Are India’s armed forces marching out of step by talking of mass short-term recruitment?
RN Bhaskar — 14 May 2020
Media reports about a paper circulating among army ranks about a “tour of duty” proposal (https://indianexpress.com/article/india/army-proposes-3-year-voluntary-tour-of-duty-cites-patriotism-unemployment-6408863/), have raised eyebrows. According to such reports, the internal note recommends the army to employ several hundreds of thousands of youth on three-year apprenticeships.
According to the proposal, as mentioned in that internal note, the short, voluntary “tour of duty” is for youths who “do not want to make defence services their permanent vocation, but still want to experience the thrill and adventure of military professionalism”. The note goes on to add that “The proposal is a shift from the concept of permanent service/job in the Armed Forces, towards ‘internship’/temporary experience for three years. Unemployment in our country is a reality, however there is resurgence of nationalism and patriotism,” says the note.
So, is the army going to turn itself into a finishing school of sorts? The note talks about the Army writing to companies to give first preference for recruitment to these young people after they finish their three-year apprenticeship. So, will they get precedence over the other ex-servicemen who also want the same privilege and certainly are more deserving? It needs to be stated that even today not all existing servicemen get absorbed by industry. So, won’t this suggestion put more people on the bench?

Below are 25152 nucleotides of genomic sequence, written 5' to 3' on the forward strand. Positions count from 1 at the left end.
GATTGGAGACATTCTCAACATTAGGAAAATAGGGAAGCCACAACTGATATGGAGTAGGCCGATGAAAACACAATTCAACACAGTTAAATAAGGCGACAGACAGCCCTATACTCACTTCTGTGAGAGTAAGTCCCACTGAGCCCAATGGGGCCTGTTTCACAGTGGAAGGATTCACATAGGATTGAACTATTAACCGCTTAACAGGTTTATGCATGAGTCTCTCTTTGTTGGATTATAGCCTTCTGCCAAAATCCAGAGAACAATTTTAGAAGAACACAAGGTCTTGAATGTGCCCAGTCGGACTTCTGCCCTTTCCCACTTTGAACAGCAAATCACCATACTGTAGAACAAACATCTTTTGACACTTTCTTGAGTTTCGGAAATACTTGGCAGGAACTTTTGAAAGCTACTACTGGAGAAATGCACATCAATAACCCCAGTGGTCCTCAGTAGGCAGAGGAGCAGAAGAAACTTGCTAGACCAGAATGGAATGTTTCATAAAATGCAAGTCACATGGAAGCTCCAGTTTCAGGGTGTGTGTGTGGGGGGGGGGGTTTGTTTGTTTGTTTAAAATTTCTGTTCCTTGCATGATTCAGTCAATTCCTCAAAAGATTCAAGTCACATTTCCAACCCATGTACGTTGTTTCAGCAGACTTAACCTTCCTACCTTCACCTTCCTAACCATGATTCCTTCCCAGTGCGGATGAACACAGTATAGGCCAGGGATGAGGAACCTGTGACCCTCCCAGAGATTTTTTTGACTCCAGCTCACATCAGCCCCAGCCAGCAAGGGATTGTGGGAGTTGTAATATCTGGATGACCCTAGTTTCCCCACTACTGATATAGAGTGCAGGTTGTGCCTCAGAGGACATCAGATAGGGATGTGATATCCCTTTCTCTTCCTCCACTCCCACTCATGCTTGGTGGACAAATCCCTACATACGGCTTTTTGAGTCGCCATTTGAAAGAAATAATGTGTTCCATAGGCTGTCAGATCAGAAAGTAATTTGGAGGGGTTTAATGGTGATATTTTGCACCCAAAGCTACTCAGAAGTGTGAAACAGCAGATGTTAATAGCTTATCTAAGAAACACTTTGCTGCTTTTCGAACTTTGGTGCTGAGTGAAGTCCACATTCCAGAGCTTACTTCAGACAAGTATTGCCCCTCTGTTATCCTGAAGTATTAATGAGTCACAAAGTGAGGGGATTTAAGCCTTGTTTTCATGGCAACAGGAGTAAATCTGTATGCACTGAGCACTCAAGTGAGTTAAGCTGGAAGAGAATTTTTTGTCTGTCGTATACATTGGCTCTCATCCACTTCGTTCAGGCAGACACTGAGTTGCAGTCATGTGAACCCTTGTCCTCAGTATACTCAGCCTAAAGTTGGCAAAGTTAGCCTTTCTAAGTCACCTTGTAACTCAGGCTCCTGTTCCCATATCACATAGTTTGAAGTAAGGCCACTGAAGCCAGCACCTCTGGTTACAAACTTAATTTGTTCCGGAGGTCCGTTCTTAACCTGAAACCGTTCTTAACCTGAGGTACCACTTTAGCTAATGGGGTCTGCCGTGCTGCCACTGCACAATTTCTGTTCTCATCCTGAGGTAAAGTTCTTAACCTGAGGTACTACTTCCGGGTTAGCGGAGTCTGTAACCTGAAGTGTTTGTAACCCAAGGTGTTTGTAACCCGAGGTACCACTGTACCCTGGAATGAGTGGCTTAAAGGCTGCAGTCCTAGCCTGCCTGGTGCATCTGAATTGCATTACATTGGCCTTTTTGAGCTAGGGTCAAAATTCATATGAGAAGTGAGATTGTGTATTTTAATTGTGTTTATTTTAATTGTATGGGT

The proposal actually goes against what General Bipin Rawat had proposed on commencement of his tenure. At that time, according to an article authored by Major General Harsha Kakar in July 2019 (http://www.indiandefencereview.com/spotlights/restructuring-and-rightsizing-of-the-army/), General Rawat had asked for restructuring the field force for enhancing operational efficiency.
He was aware that China had already decided to reduce by half its own army which numbered around 2 million at that time. This is because, unlike the past, most wars will involve more robotics, artificial intelligence, and digital strategies, not men and boots. So, there will be less need for boots on the ground. Employing more people at such times will only distract the army from this role of right-sizing the armed forces.
General Rawat’s thinking even then was along the lines of the recommendations of the DB Shekatkar committee on right-sizing the army. The Shekatkar Committee (in December 2016) had recommended cutting down 57,000 Army employees, of which 27,000 are uniformed personnel and 30,000 civilians. In an interview to the media, General Rawat had said in December 2016 that he was looking at cutting down another 50,000 personnel. The implication was clear. The Indian Army was bloated. It had to be trimmed and right sized. Consequently, by 2018, there were reports of ushering in a revolution in Indian military affairs (RIIMA).
That is why the internal note doing the rounds has everyone foxed. Does the army not realise that training hundreds of thousands of unemployed youth, who may then never get unemployed after the apprenticeship, will result in more pugnacious youth roaming the streets seething with anger? Do India’s political masters not realise the danger of this situation. You will suddenly find fighting fit young men ready to join rent-a-mob gangs which will be used by unscrupulous politicians to create more riots and even spread more communalism.
It is not known whether the army top brass and the political masters have upbraided the authors of this mischievous and highly disturbing internal note. Somebody must tell the authors that what India needs is proper jobs, not half-baked apprenticeships in the army.
The internal note needs to be rubbished, and the authors need to be pulled up.